The five-day Durga Puja, the largest festival of the Hindu community, comes to an end Wednesday with the solemn immersion of the Goddess Durga across the country. And after the hit that Bangladesh’s secular credentials, or its reputation for communal harmony, took during the same festival last year - with temples and Puja mandaps attacked in multiple districts, all triggered by a deliberate act of provocation in Cumilla - it is safe to say the entire country will feel relieved that this year’s Durga Puja will have passed without much incident. Fingers crossed of course, for the last 24 hours. Devotees will throng Puja mandaps to celebrate Bijoya Dashami, the last day of the festival, recite the mantras, offer flowers to the goddess Durga (pushpanjali) and pray for her blessings. The mandaps across the country have been decorated with beautiful idols, showcasing the goddess in all her glory. Bijoya Dashami is the special ceremony of reaffirming peace and good relations among people. On this day, families visit each other to share sweetmeats. Married Hindu women put vermilion on each other's foreheads on the occasion. Read: No security lapses for Durga Puja: Rab DG In Bangladesh this year, the religious festival is being celebrated at some 32,168 puja mandaps spread throughout the country, including 241 in capital Dhaka. In the capital, thousands of people are set to throng the Buriganga tomorrow to observe the final phase of the festival -- the immersion of the goddess Durga signifying her return to Kailash. Devotees in their tearful eyes will bid farewell to the mother deity and her children – Lakshmi, Saraswati, Kartik and Ganesh – through the immersion of their idols in the water wishing Durga’s return next year. Meanwhile, there will be strict security measures in place so that Durga Puja ends peacefully. President Abdul Hamid has issued a message greeting the members of the country's Hindu community on the occasion. In his message, President Hamid said the main religious festival of the Bengali Hindu community is Durga Puja. The country’s Hindu community has been celebrating the puja amid huge enthusiasm and festivity with different rituals since ancient times. Also read: Durga puja: A festival that unites Bangladesh! Durga Puja is not just a religious festival, but also a social one, he added. “Communal harmony is the eternal tradition of Bengalis. This tradition must be carried forward in our overall progress together,” he urged all. The five-day festival started on October 1 with the incarnation (Bodhon) of the Goddess Durga marking Sashthi. Durga Puja, the annual Hindu festival also known as Sharadaya (autumnal) Durgotsob, is the worship of "Shakti" [divine force] embodied in goddess Durga. It symbolises the battle between good and evil where the dark forces eventually succumb to the divine. Close to 8 percent of Bangladesh’s more than 160 million people are Hindu.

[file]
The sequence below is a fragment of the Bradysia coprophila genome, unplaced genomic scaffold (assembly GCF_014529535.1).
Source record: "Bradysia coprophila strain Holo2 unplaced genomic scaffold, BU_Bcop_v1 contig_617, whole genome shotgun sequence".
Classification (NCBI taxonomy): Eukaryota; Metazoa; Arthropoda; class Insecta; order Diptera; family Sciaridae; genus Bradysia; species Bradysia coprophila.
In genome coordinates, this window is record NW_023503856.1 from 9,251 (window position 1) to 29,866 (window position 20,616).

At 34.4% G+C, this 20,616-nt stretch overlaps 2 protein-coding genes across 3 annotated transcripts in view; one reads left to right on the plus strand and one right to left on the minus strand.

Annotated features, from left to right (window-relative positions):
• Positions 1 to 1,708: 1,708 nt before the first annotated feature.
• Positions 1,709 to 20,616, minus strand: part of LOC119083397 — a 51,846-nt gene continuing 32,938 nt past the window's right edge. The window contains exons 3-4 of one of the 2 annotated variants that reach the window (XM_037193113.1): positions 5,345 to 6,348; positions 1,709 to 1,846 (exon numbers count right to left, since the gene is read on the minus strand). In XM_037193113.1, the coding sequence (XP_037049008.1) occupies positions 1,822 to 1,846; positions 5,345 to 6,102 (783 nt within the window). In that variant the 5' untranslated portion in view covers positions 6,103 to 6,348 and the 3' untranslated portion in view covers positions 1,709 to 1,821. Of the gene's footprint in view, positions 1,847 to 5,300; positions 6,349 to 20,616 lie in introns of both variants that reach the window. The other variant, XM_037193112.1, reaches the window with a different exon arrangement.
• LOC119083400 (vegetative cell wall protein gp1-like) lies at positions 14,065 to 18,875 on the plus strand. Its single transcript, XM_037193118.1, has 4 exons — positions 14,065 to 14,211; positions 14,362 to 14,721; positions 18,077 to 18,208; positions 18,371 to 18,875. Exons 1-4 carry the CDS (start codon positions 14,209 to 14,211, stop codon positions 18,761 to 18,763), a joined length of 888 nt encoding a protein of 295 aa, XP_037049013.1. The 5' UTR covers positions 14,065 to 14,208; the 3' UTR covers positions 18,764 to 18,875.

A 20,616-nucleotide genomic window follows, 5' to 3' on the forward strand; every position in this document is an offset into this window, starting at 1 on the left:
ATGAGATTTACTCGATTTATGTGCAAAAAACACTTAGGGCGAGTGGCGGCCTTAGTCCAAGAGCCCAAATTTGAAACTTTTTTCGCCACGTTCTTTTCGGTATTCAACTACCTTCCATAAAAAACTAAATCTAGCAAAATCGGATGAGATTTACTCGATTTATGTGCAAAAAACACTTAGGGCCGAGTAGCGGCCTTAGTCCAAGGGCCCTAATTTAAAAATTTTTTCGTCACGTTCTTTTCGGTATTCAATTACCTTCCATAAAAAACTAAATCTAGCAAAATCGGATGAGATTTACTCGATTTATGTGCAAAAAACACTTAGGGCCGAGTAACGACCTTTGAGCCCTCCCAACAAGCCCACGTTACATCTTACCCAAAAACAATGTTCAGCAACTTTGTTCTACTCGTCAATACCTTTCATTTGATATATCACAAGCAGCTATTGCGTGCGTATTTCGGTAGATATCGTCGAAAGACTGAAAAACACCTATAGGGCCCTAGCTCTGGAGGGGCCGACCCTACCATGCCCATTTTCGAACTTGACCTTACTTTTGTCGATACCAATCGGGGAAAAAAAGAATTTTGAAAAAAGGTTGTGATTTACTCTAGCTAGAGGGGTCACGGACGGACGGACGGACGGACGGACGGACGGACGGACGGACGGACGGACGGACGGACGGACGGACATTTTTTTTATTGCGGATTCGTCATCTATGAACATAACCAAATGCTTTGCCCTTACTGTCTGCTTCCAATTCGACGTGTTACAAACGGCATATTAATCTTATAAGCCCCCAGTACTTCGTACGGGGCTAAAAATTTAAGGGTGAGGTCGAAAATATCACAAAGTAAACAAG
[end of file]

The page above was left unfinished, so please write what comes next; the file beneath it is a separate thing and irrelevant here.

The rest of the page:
Prime Minister Sheikh Hasina on Tuesday asked all not to magnify any incident that goes against any religion, rather look at the punitive measures that have been taken by the government. “Do not magnify any incident that takes place in any area (of the country), rather I will request you to look at the punitive measures of the government against that incident,” she said. The Prime Minister said this while speaking at a greetings exchange programme with the Hindu religious people of the country on the occasion of Durga Puja. The programme was held at the premises of Dhakeshwari National Temple while the Prime Minister joined the programme virtually from her official residence--Ganabhaban. Sheikh Hasina also sought cooperation from all including the Hindus to maintain communal harmony in the country. “I will seek your cooperation in this regard and hope that you will cooperate,” she said. Read: Be vocal against anti-state propaganda: PM She said that the government always tries to uphold the non-communal spirit or secular character of the country and step forward towards prosperity maintaining that. The Prime Minister again categorically warned that no one will be allowed to undermine anyone’s religious sentiment. “No one will be allowed to say anything (derogatory) hitting others’ religious sentiment. This is applicable for any religion,” she said. She said that religion is about one’s belief. “It is one’s belief on Allah or the Creator, we have to go with that belief.” In this connection, she said that Islam is a very open and generous religion, and there are directives in Islam to show respect to all other religions. She mentioned about Surah Kafirun where it is stated that every person will perform their respective religious rituals and people from all religions will enjoy equal rights. “And we believe that from our heart.” Read: Convey misrule, brutality under BNP regimes: PM tells expat Bangladeshis